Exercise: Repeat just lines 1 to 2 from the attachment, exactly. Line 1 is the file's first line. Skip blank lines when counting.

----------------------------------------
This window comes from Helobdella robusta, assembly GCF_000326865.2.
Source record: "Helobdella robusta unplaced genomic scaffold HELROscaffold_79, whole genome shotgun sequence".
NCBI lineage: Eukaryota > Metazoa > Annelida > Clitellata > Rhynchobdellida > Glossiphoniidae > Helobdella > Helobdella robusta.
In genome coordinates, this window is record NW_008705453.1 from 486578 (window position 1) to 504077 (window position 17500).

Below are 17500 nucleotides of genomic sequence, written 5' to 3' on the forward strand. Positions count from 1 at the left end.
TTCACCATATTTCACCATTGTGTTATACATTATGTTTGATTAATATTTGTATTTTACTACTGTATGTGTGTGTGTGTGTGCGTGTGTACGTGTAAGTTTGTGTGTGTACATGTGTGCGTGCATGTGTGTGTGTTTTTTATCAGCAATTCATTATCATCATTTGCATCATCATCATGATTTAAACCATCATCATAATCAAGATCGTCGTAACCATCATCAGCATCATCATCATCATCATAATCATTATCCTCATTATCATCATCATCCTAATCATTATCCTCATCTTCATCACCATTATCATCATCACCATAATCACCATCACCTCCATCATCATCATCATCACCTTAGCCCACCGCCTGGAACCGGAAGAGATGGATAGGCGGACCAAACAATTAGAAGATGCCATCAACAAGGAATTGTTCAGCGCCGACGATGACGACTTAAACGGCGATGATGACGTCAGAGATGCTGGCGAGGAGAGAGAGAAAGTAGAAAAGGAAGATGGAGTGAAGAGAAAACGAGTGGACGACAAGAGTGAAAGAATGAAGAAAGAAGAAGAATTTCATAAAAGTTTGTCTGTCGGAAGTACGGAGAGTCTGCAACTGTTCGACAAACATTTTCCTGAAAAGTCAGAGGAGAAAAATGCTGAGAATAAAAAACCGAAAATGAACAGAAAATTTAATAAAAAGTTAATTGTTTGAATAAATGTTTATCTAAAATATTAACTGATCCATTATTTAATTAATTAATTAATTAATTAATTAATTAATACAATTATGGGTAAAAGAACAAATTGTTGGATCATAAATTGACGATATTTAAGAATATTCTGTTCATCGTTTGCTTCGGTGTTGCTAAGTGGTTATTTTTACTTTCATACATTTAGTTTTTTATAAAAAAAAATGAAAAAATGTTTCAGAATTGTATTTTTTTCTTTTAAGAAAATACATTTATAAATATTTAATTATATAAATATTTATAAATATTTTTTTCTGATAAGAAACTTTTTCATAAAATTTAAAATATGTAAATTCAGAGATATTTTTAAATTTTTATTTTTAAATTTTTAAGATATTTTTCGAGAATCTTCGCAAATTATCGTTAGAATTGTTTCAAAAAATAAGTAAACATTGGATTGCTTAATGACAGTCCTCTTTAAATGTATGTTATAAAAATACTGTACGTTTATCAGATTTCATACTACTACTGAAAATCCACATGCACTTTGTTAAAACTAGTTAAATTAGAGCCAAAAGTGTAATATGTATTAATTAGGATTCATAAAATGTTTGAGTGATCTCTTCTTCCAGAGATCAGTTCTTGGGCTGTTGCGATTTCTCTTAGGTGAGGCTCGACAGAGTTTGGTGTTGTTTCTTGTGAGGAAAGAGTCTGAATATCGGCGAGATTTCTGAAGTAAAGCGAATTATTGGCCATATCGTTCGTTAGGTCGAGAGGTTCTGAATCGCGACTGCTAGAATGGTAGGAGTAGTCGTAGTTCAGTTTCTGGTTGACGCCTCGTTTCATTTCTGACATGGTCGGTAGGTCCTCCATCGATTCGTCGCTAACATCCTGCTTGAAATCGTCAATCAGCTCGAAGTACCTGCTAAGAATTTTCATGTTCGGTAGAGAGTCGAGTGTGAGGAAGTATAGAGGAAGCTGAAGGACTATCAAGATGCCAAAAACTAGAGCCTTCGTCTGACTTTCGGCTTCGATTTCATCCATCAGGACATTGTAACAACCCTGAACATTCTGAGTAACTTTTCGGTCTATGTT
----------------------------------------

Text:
This window comes from Helobdella robusta, assembly GCF_000326865.2.
Source record: "Helobdella robusta unplaced genomic scaffold HELROscaffold_79, whole genome shotgun sequence".